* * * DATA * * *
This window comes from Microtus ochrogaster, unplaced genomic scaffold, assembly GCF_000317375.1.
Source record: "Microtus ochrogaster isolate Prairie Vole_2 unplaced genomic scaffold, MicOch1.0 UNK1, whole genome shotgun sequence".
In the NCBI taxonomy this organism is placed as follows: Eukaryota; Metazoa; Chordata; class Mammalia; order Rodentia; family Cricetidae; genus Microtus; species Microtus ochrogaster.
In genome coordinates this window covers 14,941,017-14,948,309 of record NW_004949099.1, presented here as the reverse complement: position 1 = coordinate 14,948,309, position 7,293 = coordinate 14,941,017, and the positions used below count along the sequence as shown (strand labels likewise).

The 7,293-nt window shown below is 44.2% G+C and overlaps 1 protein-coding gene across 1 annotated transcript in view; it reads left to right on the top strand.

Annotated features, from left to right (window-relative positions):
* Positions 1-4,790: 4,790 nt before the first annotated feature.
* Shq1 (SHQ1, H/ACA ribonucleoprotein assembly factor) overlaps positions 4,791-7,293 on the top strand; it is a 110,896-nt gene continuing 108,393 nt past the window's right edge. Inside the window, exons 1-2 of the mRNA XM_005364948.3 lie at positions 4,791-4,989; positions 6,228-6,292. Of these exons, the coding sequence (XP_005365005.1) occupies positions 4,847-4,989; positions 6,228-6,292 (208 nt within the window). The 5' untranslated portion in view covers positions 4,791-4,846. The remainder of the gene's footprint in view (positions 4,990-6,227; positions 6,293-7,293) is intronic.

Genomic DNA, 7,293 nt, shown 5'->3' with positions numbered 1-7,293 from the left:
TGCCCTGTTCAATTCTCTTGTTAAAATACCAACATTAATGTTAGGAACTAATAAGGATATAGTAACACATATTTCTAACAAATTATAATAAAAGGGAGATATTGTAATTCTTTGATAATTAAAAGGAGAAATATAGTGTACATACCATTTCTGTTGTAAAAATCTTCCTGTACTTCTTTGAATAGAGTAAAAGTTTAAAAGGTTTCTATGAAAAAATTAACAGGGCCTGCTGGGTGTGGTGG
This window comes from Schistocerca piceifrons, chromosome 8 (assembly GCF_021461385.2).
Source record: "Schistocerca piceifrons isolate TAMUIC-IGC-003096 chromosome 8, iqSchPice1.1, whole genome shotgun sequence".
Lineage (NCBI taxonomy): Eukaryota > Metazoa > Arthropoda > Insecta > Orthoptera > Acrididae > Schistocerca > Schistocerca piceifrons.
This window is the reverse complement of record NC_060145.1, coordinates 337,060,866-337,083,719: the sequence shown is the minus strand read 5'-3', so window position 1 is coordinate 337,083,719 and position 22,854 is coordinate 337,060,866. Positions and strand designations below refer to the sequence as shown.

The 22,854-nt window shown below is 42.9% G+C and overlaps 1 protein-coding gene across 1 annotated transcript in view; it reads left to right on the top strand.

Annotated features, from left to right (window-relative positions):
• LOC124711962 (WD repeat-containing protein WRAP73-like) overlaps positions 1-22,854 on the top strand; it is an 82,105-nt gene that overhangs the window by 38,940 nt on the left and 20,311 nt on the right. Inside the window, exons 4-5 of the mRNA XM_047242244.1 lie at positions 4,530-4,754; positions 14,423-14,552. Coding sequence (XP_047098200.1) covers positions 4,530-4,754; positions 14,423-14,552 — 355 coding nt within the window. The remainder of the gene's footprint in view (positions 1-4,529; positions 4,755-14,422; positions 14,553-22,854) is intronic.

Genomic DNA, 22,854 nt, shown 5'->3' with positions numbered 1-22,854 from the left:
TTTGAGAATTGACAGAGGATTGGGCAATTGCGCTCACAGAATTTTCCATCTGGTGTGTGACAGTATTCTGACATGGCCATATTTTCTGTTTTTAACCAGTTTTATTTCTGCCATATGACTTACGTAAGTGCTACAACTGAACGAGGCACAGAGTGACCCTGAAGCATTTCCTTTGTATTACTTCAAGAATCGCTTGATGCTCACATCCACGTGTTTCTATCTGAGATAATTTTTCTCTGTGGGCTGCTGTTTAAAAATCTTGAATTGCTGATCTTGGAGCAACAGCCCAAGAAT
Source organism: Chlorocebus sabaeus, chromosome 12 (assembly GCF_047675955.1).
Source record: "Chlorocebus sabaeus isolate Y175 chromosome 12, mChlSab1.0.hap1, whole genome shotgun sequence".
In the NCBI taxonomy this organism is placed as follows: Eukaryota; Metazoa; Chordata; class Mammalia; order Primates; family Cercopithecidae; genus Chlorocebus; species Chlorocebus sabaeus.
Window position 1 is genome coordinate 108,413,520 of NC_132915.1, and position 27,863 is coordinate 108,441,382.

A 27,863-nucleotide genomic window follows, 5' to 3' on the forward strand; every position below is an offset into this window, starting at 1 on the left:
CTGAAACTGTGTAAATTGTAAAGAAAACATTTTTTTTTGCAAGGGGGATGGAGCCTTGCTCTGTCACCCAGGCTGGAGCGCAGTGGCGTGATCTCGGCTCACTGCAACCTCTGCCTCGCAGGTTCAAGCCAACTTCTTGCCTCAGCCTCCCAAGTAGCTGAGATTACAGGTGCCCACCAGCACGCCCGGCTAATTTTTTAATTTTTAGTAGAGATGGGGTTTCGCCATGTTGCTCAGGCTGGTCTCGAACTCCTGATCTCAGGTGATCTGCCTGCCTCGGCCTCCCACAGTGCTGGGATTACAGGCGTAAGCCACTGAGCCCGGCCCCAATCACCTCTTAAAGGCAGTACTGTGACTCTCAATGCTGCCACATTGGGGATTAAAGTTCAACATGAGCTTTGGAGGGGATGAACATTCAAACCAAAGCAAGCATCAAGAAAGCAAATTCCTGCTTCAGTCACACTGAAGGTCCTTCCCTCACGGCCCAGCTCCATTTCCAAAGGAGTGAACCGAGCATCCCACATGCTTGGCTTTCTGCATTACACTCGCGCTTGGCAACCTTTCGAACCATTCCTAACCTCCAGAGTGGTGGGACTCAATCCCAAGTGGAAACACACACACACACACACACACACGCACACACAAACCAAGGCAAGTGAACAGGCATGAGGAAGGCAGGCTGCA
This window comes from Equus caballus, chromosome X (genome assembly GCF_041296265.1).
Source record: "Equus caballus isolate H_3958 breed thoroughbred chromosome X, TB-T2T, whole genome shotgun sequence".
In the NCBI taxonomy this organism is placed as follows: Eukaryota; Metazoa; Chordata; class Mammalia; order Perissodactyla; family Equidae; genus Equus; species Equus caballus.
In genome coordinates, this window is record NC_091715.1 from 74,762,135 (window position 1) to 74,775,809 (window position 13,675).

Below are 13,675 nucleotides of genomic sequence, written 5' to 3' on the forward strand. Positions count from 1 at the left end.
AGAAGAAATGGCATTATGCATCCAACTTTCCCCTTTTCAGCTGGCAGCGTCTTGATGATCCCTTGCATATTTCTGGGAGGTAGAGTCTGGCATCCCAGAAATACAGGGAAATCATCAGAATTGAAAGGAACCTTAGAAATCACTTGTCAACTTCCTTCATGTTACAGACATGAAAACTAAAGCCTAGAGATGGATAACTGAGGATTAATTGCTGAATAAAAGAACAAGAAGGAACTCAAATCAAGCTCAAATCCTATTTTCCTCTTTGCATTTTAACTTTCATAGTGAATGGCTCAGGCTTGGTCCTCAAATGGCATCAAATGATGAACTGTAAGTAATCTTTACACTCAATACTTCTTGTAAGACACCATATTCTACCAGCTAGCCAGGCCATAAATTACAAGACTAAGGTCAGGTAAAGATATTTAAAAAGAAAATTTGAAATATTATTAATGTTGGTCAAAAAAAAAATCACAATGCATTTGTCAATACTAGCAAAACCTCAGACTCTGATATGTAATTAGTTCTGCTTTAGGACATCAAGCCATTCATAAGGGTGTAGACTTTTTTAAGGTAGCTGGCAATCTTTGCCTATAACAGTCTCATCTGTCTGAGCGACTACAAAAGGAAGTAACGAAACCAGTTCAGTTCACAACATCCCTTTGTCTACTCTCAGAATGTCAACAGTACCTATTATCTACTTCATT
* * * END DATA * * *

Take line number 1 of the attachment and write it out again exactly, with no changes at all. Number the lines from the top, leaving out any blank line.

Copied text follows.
This window comes from Microtus ochrogaster, unplaced genomic scaffold, assembly GCF_000317375.1.